Embed from Getty Images
Just who is Robbie Ray? You may remember has as part of a 3-player deal that occurred a couple months after the 2013 season ended where the Washington Nationals received Doug Fister from the Tigers in exchange for two pitching prospects, Ray and Ian Krol. At the time, it looked like a pretty nice fleece job done by the Nationals to acquire Fister’s final two arbitration seasons for a couple of pitching prospects that were pretty decent but didn’t have overly impressive numbers in the Minors up to that point.
Ray spent most of the 2014 season for the Tigers at AAA, but did log 9 appearances and 6 starts for the Major League squad. However, the 8.16 ERA and 1.88 WHIP in 28.2 IP along with an unimpressive AAA performance must have been enough for the Tigers to have seen from the lefty, as they then shipped him over to the Diamondbacks in a 3-team deal that netted them Shane Greene upon the conclusion of the 2014 season.
Ray arrived with the Diamondbacks and was assigned to AAA out of Spring Training where after 9 starts, he had a 3.67 ERA, 1.70 WHIP, and 57 K/27 BB in 41.2 IP. Ray struck out a lot of batters, but he also issued a ton of free passes and got hit pretty hard as well. So when the Diamondbacks called him up when the need arose, not much was to be expected of the 23-year old lefty, especially after his huge disappointment in Detroit.
With the strong 7 inning performance where he did not allow an earned run against the Rangers on Tuesday, Ray improved to 3-4 with a 2.16 ERA, 1.02 WHIP, and 38 K/12 BB in 50 IP. Those are some quality numbers and at first glance at his career numbers both in the Minors and Majors, it would be easy to dismiss this performance as a fluke. However, three things that we need to look at are his pitch velocity, arm slot, and pitch arsenal.
Last season, Ray’s average fastball velocity according to PITCHf/x data was 91.3 MPH, and that was with a few relief appearances worked in there (pitchers generally throw harder in relief because they don’t have to “save” their arm for the whole game). But this season in his time with the D-Backs, he’s averaged 93.3 MPH — a full two ticks higher on the radar gun. We see it so often how pitchers with increased velocity from one year to the next go on to have more success for the simple reason that harder thrown pitches are generally harder for batters to hit. Then looking at FanGraphs, we can see his release point from last year was higher and closer to his head than this year. In other words, he is pitching the ball from a lower arm slot that is more of a 3/4 motion than overhand. So perhaps Ray is finding much more comfort from a lower arm slot, and maybe it is even the reason why he is generating more velocity. But whatever it is, it seems to be working for him and is likely more than just a coincidence. Lastly, his pitch arsenal from last season had him throwing his slider just 3.5% of the time and his changeup 27.1%. But this season, he’s using his slider much more often at 17.1% while his changeup is down to 9.2%. Also, his slider appears to be much harder with a 4.2% velocity increase from last season.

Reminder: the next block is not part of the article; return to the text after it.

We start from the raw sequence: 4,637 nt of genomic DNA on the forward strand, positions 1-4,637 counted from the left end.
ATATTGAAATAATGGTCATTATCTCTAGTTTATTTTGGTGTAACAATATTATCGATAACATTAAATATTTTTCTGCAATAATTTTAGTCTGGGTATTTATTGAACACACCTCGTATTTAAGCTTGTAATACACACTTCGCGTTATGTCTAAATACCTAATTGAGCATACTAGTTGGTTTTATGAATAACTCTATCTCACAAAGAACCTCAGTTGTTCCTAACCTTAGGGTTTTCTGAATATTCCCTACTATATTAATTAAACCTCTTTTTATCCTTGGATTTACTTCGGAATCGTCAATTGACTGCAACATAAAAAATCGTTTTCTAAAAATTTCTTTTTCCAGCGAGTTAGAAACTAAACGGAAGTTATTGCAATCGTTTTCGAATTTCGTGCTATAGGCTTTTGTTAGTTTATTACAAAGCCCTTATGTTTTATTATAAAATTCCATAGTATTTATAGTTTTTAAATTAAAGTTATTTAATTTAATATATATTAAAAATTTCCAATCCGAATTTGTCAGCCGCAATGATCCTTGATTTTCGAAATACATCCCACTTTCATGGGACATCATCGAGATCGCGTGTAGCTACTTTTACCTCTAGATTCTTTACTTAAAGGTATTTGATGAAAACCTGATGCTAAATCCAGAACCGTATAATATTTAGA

So looking at these things, we are seeing a different Robbie Ray than before, which could arguably be the reasons why Ray is having much better luck this season. And while Ray is bound to regress from his excellent ERA and WHIP numbers that he is posting right now, he may not completely implode. His BABIP currently sits at .255, which is lower than the league average around .300, but as a fly ball heavy pitcher he should be able to post a lower BABIP as long as he’s not giving up a ton of line drives (which he’s not). Then his strand rate of 73.2% is slightly above the league average, but it’s certainly not crazy high. But where his regression should come primarily is in the form of more home runs allowed. As a fly ball pitcher, he can post below a below average BABIP, but that also should mean that he should allow home runs at a higher rate than his current 0.36 HR/9 mark — especially pitching his home games in a hitter friendly park at Chase Field. If he maintains his current strikeout and walk rates, then I could see Ray finishing the season around a 3.50 ERA and 1.15 WHIP, which would be much more than anyone expected from him.
Let’s take a look at the rest of Tuesday’s action!